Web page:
Tahoe-Truckee area diabetes foundation formed | SierraSun.com

Tahoe-Truckee area diabetes foundation formed

The day Incline resident Pamela Ball found out she had type 1 diabetes is a day she’ll never forget.

“I was diagnosed on Jan. 9, 1998,” Ball said. “It took me by surprise. There is no family history of diabetes at all.”

Diabetes impairs the body’s ability to make or use insulin. There are two major types of diabetes. Type 1 is juvenile or insulin-dependent diabetes and Type 2 is adult-onset or non-insulin-dependent.

Type 1 can occur at any age but it usually develops before the age of 30. Type 1 is the most difficult to control. Currently there is no cure for diabetes.

Ball said generally people are diagnosed with juvenile diabetes at a young age, usually by 15 or 16.

When she was diagnosed Ball was 24. She said she felt fortunate to have had 24 years of good health.

She said the popular theory is she got diabetes from a virus, similiar to the flu virus. She explained that in the process of her body attacking the virus, for some inexplicable reason, it started attacking her pancreas.

Before she was diagnosed, Ball was constantly tired and had been rapidly losing weight. She is 5 feet 8 inches tall and when she went to her doctor for her annual check up she weighed only 99 pounds.

Her doctor sent her to have blood tests done but as she was walking to her car, her doctor ran after her.

“She said she’d just done a urine test and then she said, ‘You have diabetes.’ I went straight to the Truckee hospital,” Ball said.

When she got her blood tests results, her blood sugar was 410. It should be between 60 and 120, Ball said.

“I looked at the doctor and asked, ‘What happens now? What must I do?’,” Ball said.

She had a fear of needles but three hours after arriving at the hospital she had learned how to give herself an injection.

And this, she believes, is one of the popular misconceptions about diabetes.

She said most people think that a diabetic merely has to take a shot of insulin and that is all there is to it.

“The shot just lets me stay alive,” Ball said. “I look at the day I could possibly face kidney failure, blindness, amputation, nerve damage and heart disease.”

Ball said she has to watch what she eats and exercise at least three times a week. Her life is better today because she is taking care of herself.

“After I went on insulin, I felt like a million bucks,” Ball said. “And the neat thing is I’m on an insulin pump now. I used to take about six shots a day before I got the pump.”

Ball is delighted with her new aid although she had to go through two days of education to learn how to operate the pump.

She inserts it in to her body and it regulates the flow of insulin automatically. Ball said the needle is pretty intimidating at first, “some one described it as the harpoon, you pinch some fat and bang it in.”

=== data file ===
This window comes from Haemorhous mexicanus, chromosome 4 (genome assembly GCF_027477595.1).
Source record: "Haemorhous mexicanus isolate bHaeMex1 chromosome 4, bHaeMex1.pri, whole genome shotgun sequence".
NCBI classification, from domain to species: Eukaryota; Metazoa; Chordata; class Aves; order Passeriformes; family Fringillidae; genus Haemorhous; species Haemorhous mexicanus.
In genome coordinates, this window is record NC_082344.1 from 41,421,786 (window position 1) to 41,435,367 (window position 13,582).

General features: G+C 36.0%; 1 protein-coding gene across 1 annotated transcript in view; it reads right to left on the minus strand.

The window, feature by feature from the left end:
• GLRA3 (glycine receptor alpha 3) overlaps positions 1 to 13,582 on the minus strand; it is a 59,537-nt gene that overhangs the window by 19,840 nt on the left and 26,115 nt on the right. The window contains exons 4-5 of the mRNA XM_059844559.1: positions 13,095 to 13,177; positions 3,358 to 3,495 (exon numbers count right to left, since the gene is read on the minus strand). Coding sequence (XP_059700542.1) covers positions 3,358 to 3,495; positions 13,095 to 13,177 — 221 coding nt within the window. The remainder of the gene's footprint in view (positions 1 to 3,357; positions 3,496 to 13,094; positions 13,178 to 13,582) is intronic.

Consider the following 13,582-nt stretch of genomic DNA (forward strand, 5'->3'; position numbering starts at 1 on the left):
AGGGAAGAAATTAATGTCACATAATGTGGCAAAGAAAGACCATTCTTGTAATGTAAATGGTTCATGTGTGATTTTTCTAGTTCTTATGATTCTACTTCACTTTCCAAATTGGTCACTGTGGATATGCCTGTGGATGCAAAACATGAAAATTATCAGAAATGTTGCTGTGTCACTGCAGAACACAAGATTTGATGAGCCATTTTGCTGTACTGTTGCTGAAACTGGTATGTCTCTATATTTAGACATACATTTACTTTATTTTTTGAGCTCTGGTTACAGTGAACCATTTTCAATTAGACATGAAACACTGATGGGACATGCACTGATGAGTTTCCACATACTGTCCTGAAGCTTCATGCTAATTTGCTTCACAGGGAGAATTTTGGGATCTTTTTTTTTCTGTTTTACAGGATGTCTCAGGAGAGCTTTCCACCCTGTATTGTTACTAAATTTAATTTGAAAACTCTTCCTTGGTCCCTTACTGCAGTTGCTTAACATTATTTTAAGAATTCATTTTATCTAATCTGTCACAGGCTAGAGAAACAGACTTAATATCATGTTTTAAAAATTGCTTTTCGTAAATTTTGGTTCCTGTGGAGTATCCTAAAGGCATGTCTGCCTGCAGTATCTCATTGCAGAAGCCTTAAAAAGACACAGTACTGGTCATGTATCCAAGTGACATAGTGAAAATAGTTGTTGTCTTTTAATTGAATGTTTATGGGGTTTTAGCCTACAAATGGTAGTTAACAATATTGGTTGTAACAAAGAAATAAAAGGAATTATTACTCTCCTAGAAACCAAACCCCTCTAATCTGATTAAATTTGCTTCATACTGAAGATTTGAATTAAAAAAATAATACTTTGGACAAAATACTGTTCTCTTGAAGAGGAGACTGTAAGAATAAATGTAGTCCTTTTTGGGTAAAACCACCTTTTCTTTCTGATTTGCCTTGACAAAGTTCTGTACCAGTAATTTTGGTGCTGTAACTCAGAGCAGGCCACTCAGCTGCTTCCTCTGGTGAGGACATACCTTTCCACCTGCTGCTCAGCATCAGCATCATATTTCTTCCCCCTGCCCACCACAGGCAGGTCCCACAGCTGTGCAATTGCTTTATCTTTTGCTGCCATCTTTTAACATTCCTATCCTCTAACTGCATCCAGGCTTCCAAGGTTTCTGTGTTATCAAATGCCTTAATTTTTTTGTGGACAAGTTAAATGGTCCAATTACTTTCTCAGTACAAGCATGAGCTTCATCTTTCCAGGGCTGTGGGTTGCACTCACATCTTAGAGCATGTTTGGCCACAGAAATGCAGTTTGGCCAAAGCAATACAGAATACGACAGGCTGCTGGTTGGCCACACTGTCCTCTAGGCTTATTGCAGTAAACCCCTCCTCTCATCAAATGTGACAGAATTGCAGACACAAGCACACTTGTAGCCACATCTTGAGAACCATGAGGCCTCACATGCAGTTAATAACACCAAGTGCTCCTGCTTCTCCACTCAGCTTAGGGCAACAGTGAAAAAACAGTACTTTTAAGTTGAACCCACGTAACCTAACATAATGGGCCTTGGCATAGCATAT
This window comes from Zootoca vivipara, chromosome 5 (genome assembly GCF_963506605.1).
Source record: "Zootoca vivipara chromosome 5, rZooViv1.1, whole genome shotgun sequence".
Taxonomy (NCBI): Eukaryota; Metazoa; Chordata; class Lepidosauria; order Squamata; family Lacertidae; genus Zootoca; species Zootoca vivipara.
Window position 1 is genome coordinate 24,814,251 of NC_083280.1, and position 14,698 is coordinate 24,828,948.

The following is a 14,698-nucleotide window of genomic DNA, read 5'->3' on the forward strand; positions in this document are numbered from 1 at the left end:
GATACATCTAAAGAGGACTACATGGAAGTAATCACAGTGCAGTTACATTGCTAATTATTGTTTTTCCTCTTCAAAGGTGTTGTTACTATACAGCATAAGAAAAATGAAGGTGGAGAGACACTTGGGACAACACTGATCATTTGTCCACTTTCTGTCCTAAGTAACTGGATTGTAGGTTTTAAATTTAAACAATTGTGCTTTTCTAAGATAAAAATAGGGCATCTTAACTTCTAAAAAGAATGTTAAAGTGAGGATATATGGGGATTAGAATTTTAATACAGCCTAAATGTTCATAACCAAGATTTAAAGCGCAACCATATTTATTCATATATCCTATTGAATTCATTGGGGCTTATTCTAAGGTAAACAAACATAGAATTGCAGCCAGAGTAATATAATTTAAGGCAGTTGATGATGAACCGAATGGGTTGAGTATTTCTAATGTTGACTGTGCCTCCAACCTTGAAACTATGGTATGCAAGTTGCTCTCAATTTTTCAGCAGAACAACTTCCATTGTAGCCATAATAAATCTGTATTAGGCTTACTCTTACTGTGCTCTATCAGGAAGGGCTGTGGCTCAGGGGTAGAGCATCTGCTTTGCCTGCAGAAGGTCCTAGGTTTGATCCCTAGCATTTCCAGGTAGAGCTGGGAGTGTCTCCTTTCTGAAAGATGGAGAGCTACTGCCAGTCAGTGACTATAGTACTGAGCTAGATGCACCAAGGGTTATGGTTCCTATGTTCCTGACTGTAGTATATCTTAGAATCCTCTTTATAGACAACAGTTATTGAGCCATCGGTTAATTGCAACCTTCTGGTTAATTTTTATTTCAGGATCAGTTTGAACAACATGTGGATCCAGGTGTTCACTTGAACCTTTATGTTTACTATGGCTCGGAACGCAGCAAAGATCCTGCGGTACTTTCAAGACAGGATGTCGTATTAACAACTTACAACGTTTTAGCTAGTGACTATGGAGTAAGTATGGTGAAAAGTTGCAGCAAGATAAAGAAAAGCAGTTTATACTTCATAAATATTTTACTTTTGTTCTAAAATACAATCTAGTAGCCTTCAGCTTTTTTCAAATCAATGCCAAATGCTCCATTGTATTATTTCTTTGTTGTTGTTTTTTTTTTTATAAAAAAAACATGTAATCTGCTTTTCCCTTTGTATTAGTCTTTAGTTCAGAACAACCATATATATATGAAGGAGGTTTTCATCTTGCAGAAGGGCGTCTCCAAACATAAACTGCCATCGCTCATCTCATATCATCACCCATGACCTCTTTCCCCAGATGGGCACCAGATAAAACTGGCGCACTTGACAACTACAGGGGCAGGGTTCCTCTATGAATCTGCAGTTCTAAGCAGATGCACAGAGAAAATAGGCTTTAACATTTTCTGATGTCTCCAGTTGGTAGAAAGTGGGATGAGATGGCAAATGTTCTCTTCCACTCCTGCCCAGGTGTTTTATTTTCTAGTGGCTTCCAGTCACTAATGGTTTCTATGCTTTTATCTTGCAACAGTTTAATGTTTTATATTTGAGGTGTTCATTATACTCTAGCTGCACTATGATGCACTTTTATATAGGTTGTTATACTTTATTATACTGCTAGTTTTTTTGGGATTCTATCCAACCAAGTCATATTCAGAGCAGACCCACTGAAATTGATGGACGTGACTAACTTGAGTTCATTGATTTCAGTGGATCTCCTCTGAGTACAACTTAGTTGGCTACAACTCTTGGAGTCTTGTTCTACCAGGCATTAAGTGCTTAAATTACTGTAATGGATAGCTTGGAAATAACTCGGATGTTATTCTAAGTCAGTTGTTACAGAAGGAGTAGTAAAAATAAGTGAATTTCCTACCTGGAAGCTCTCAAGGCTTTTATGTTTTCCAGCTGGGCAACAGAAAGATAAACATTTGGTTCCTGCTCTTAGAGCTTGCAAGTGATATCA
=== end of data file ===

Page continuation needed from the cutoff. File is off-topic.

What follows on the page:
“It becomes a part of your body, I call it my external pancreas,” Ball said. “You learn to sleep with it.”

Ball is now actively involved with the Juvenile Diabetes Foundation International and is working towards establishing a Lake Tahoe branch of the Nevada chapter.

The JDF is an international nonprofit, nongovernmental organization with a mission to fund research for a diabetes cure.

It was founded in 1970 by parents of children with diabetes and since its inception has provided more than $326 million to research worldwide.

Ball’s involvement started when a friend, Kristi Fisher of Premier Properties, called to introduce her to Josh Bardin, a Californian vascular surgeon.

Ball said Bardin’s son has diabetes and he was interested in starting a JDF branch at Lake Tahoe as he plans to move here in about two years.

Robert Olmer, an Incline resident and a board member of the Reno branch, said a Lake Tahoe branch will be value added.

“It certainly is a welcome addition,” Olmer said.”I’d like to be involved too. I’m very impressed with the Reno branch, but I’d like to help here too.”

Their first step is to schedule a research briefing and set up a steering committee to help form a board of directors and organize volunteers.

Ball has plenty of ideas to raise funds and awareness for the new branch, “we’re hoping to do big things- like a cross country ski race or a golf tournament.”

Ball said she’d also like to have someone on the cutting edge of research give a talk.

Her husband, Jamie Ball, has ideas of his own to support her endeavors, such as getting donations from the public, auctioning them on the Internet and giving 100 percent of the takings to the JDF.

Ball wants the Lake Tahoe branch to involve the whole lake community, north and south. To start with, she will be running the Lake Tahoe JDF branch out of her Incline home.

For more information, call (775) 831-7191.

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